Luelling East of the Dalles in 1847
This would be an interesting development. I am also looking for such remnants of the 1847 Overland collection. I just visited one such descendant apple tree, full of new blossoms (reputed to be a delicious, green pie apple) that Henderson planted in his new nursery and orchard located in Fruitvale, CA (now part of Oakland), circa 1853.
Per the history that I have been digging up, The main Luelling contact in the Fall of 1847, East of The Dalles, was Marcus Whitman in Walla Walla. Is this tree that you refer to anywhere near this area? Henderson was very intent on getting all
of his brood tree cargo all the way to the Willamette Valley and reputedly would not part with any
of his trees along the way. If the tree is one of the original members of the Westward bound 700, I am wondering what extreme circumstances would have occured that would prompt him to give up even one tree. Supposedly he was very sympathetic to Marcus Whitman, and Whitman tried to get the Luelling venture to setup their new nursery in Walla Walla. Maybe this tree that you seek information about has something to do with a jesture of solidarity that Henderson and M. Whitman may have felt toward each other. Maybe there is something in the Whitman records that refers to such a "gift", had it occurred. Interesting possibility!
Looking at the map, Wasco OR is not particularly near Walla Walla, WA and so I am again wondering how such a tree would have gotten separated from the traveling load? Also, you state that Wasco is on the Oregon Trail that the Luelling wagons would have traveled in 1847. East from The Dalles: Cecil, Echo, Pendleton were the settlements that the trail passed through according to http://upload.wikimedia.org/wikipedia/c ... l_1907.jpg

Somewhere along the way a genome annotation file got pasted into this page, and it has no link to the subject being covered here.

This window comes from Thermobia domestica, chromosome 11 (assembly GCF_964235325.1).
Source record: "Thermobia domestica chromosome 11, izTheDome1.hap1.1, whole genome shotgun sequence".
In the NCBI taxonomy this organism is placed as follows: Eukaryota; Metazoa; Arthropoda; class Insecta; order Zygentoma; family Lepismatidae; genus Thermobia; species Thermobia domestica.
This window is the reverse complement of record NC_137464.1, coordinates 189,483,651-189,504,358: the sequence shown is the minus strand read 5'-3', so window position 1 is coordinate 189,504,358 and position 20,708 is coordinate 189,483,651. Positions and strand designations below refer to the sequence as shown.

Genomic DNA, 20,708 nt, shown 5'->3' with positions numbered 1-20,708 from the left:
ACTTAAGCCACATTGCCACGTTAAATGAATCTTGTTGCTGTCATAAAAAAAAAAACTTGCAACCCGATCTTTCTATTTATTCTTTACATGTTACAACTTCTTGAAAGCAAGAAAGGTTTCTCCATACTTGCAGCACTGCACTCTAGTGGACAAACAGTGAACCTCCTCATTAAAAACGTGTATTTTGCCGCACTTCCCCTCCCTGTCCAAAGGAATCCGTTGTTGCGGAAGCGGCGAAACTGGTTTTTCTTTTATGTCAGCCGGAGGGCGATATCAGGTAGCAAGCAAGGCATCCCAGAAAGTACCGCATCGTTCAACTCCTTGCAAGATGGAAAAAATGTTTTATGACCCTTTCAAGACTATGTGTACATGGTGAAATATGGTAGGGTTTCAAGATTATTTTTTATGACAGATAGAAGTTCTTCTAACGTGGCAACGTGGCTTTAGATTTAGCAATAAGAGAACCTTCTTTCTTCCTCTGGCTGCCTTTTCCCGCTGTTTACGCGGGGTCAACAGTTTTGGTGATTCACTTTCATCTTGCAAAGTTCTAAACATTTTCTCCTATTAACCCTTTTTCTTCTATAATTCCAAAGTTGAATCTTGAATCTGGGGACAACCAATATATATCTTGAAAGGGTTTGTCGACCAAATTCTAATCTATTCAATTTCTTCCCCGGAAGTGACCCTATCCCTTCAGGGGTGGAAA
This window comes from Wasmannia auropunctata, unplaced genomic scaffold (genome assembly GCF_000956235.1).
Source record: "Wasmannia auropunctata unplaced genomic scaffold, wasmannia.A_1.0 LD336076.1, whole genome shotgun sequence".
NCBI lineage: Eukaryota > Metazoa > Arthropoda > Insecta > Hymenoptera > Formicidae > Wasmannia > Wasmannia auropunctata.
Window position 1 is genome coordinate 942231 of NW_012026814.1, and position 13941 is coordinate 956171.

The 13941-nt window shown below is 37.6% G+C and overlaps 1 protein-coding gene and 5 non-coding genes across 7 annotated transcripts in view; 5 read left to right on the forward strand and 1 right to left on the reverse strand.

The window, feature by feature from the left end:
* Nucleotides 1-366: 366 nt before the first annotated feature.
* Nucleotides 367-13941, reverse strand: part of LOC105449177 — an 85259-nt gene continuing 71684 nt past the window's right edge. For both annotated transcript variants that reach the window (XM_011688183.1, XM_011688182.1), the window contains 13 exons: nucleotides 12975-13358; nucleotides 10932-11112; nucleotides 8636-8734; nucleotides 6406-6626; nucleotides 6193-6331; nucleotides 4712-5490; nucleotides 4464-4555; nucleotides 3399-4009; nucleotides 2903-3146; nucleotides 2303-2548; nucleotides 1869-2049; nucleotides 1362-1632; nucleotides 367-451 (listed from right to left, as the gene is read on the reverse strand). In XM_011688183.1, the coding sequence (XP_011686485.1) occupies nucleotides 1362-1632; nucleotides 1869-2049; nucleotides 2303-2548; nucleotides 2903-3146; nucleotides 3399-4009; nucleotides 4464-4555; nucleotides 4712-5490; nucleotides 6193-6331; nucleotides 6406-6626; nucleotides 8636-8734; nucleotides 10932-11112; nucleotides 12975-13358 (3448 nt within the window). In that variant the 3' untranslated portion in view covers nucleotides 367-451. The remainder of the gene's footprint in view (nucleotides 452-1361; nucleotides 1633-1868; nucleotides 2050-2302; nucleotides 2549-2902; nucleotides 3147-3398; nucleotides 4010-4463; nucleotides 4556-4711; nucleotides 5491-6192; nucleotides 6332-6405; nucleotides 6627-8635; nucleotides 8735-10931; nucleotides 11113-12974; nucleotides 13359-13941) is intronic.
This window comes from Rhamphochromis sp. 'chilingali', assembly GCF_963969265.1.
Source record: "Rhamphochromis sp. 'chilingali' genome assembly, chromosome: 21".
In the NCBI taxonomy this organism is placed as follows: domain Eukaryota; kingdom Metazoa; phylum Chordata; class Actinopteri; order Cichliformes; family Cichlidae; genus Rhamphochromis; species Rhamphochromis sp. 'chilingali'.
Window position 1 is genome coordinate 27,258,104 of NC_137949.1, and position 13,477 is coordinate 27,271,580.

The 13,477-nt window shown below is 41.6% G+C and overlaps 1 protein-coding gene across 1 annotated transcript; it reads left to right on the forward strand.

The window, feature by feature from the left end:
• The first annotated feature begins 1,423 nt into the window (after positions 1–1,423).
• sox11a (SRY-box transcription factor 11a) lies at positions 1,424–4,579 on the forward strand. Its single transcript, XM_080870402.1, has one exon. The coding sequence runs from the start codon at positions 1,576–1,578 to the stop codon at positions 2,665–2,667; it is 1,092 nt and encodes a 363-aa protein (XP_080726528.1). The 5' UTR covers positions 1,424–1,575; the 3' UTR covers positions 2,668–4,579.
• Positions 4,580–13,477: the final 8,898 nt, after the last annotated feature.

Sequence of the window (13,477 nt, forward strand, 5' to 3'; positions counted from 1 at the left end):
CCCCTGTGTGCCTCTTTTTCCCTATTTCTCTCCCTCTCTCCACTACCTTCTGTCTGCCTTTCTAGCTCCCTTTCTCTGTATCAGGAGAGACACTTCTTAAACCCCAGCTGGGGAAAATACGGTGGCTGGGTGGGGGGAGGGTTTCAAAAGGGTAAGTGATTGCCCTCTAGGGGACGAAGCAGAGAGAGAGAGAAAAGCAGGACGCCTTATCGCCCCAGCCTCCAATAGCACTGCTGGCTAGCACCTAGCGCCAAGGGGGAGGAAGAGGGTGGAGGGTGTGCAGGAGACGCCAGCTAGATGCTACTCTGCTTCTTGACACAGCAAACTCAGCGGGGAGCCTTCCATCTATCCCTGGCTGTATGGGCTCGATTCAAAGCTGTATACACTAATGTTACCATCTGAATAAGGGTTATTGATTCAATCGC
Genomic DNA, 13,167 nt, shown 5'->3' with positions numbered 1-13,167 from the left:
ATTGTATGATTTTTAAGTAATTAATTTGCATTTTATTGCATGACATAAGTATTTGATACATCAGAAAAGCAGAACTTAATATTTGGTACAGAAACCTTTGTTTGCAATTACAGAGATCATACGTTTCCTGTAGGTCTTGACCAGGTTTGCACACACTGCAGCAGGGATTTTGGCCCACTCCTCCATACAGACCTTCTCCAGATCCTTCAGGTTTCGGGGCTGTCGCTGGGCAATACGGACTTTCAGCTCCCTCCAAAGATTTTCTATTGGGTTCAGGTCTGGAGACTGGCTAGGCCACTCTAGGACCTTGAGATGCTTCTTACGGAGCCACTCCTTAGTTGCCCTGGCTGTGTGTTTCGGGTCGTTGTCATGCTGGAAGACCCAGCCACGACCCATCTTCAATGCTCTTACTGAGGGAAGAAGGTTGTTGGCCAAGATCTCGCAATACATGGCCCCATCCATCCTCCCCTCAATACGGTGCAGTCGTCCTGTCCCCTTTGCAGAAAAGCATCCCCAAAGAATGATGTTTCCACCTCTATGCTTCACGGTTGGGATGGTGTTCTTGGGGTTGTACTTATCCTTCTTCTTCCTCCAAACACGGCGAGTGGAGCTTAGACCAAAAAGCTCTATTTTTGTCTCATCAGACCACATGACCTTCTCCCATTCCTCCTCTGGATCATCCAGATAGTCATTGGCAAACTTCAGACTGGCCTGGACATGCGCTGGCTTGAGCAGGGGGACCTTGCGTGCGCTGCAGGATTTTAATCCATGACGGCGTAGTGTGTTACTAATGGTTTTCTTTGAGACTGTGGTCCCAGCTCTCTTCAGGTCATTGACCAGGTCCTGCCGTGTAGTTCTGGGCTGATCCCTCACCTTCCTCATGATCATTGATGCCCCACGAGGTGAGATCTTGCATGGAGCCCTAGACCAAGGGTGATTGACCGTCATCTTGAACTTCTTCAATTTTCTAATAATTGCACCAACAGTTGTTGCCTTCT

Does that line up with your information?
After 1849 there were thousands of new trees coming from the Luelling/Meek Nursery in Milwaukie, that were distributed all over Calif-Oregon-Washington. By the mid 1850s there were 6 different nursery sites tied into the Luelling-Lewelling propagator-distributor, network in Oregon, Washington, and California. Seth Lewelling's log of 1850 describes the volume and extent of these operations. David Diamond's: "Migrations" thesis of 2004 gives even greater detail. There are also relatives of Alfred Luelling (Henderson's oldest son) who settled in Madras -Bend area (farmers).
Regarding the variety ID of the tree, suggest that you do the obvious....take pictures of different growth stages throughout the year; make and post descriptive notes over the annual cycle (especially the stages of fruit development); if your have cooperation of the owner, and it looks like fruit development would benefit, do some fruit thinning at early stages to encourage size development; harvest and bring some nice samples of the fruit (along with your notes and pictures) to the Fall HOS Fruit Exchange where the ID committee (Joanie Cooper, et al) can likely ID the tree. Elsewhere on this forum I have posted the list of plant varieties that H. Luelling brought with him in the "Traveling Tree Nursery of 1847", per his contemporary H L Lambert.
Thank you for your interesting post! Looking forward to your next installment.